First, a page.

Tuna Tataki

Tuna Tataki

First of all, we didn’t ever really eat fish in my family. If we did, it was covered in cheese and breadcrumbs and called Tuna Casserole… It bore no relation to actual fish, and aside from Friday night Fish & Chips, was as close as we got to be pescetarians. Not one of the better creations we got to eat, but it was normally paired along side macaroni cheese on a lazy night when Mum didn’t really feel like cooking… so i’ll let her off the hook this time.

So… that fact established… Fish is a kind of new thing for me, raw fish especially so. Sharon however, is at the opposite end of the spectrum. She spent a couple of years in Japan and came back raving about how great the sushi and sashimi was there, and now frequently bemoans the paltry variety of seafood available in Australia.

I of course, being the patriot that I am, stand up for our fine fish stocks and ocean life, saying that we have plenty of things of the sea that we could be eating if we so desired… but the reality of the matter is that she’s right (just don’t tell her that… we’ll see how long she takes to read this and find out). The sushi in Australia, or Perth more specifically, can in no way be compared to that of Japan. Half of the things they eat on a regular basis I have never heard of, and would not be able to identify if they sitting right in front of me.

Recently I’ve begun to develop a taste for good fish though… taking the philosophy that if any kind of produce is of a high enough quality, it should be able to be eaten on it’s own with only the most basic of cooking or flavouring. It works for wagyu carpaccio, so why not fish ? I’m also not the kind of person to not try something on account of it being strange or different, so I suppose turning into a raw fish eater was inevitable.

So a little research into top quality sushi reveals there is a lot to know about Tuna. Firstly, it should not come in a can (in case you were wondering), secondly there are many grades of Tuna. Only the top grades of tuna are good enough to be called “sashimi grade”, and those towards the bottom are often called “cat food”.

So imagine our delight when we found out that a Japanese fish supplier would be opening up shop just down the road from us, serving up a large range of… sashimi grade tuna !
Fish Japan is the latest addition to the budding gourmet hot spot that is Dog Swamp Shopping Centre in Yokine. It has a small range of sushi and sashimi, but some excellent quality fish, from which I was able to procure two lovely big chunks of high grade sashimi tuna for the dish I have taken so long to tell you about… Tuna Tataki.

So… take one piece of excellent sashimi grade tuna, dip it in soy sauce, smother it all over with wasabi paste, and then cover it entirely with sesame seeds. Feel free to add a little sesame oil to the soy sauce for a bit more sesame goodness.

Sashimi grade tuna Tuna Tataki - rolled and ready

Once covered in sesame seeds, heat a pan with a little oil (sesame, olive) until it’s really hot (almost smoking), and then very quickly sear the tuna all over. My piece was cut into a thick rectangular block, so I simply left it on each side for 10 – 20 seconds before turning it over until it was done. Then out of the pan, and with a sharp/thin knife, try and elegantly slice your tuna into tasty little pieces.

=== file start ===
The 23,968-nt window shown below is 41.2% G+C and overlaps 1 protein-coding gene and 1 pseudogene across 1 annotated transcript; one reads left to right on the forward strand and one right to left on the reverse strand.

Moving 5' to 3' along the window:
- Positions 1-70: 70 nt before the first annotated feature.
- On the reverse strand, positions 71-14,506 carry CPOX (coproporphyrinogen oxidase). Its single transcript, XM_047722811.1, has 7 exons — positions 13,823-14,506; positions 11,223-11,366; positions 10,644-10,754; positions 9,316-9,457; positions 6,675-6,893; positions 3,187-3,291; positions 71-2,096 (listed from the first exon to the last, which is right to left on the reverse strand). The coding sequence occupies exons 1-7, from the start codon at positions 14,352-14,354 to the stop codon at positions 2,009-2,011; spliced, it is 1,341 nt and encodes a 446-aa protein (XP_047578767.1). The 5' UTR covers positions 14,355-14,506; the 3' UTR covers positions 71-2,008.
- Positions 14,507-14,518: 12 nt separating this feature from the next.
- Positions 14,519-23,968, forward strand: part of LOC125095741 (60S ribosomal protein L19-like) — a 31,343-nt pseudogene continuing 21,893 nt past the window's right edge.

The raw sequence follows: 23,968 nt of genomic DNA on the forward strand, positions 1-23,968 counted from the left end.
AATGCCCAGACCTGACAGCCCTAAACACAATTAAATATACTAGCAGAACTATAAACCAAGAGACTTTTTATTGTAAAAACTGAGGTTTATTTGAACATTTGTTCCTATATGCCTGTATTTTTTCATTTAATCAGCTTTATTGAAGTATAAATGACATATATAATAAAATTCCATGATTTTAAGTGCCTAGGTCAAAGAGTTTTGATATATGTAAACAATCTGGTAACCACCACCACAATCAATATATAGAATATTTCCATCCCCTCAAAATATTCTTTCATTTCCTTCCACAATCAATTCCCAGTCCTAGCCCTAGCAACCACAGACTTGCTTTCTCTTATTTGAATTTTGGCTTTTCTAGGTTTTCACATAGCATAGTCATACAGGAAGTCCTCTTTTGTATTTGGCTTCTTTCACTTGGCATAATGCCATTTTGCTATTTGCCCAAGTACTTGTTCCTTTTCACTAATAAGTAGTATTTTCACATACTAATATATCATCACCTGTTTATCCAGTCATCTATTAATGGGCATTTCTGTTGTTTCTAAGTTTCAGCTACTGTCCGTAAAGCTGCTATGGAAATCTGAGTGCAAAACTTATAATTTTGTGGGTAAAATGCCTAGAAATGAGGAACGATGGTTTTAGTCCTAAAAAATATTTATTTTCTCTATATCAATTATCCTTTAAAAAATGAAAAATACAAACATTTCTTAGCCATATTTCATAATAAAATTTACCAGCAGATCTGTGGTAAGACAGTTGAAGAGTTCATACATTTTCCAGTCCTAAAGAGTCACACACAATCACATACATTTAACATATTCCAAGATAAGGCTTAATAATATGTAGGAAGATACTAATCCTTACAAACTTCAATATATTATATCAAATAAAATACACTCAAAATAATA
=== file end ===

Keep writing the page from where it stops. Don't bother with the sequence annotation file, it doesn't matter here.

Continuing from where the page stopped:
I served mine very simply with sushi rice that Sharon prepared old school style (in a wooden bowl with a fan)… but you could quite easy knock together a simple dipping sauce of soy and wasabi and whatever else you have on hand if you so desire. It’s not the most “authentic” way to appreciate sashimi of course, but for a pleb like me, it was a great way of preparing the fish where I could get the full flavour and texture in it’s most raw form, whilst retaining a little Western respectability on the outside.

So put those cans back on the shelves, head out of the cat food isle, into the fish shop, and introduce yourself to good quality sashimi today ! (or tomorrow… I’m not pushy).

17 thoughts on “Tuna Tataki”

  1. OMGs…. haha first my sister took a trip to Australia for her honeymoon like 2 or 3 years ago… and there were a few pictures in there that I was like OMG I want to go to Australia to eat that. And it was all seafood items. Not raw though. Ah well. (Giant giant giant prawns or whatever it’s called over there because prawns here mean huge while somewhere I’ve been prawns means small, huge scallops, oh my. I’m hungry again.)

    Second… haha dog swamp shopping centre is a funny name but awesome… I don’t know where to go for sushi grade tuna here. Well, I do sort of but it’s not that close. Actually someone else just posted about tuna yesterday, have a look http://groceryguy.blogspot.com/2007/01/sunshine-mart-dinner-explosion.html

    Third… I didn’t know tataki had wasabi on it, pretty cool. Yumm. Great pictures… surprised Sharon made the rice the authentic way with a fan… it gets so tiring, no?

  2. does the ‘choice’ between sesame and olive oil make a difference? would sesame make it too strong a taste, or would olive make it a completely different one?

    sorry to be a pain – im just intrigued – looks good, and i want to try it out!

  3. Hey Yvo, prawns over here do grow big… but I think throwing them on the bbq is about as far as a lot of Australian’s delve into the world of seafood… and dog swamp is indeed funny… I’ll have to look up how it got that name… The sad tale of some unfortunate dog no doubt.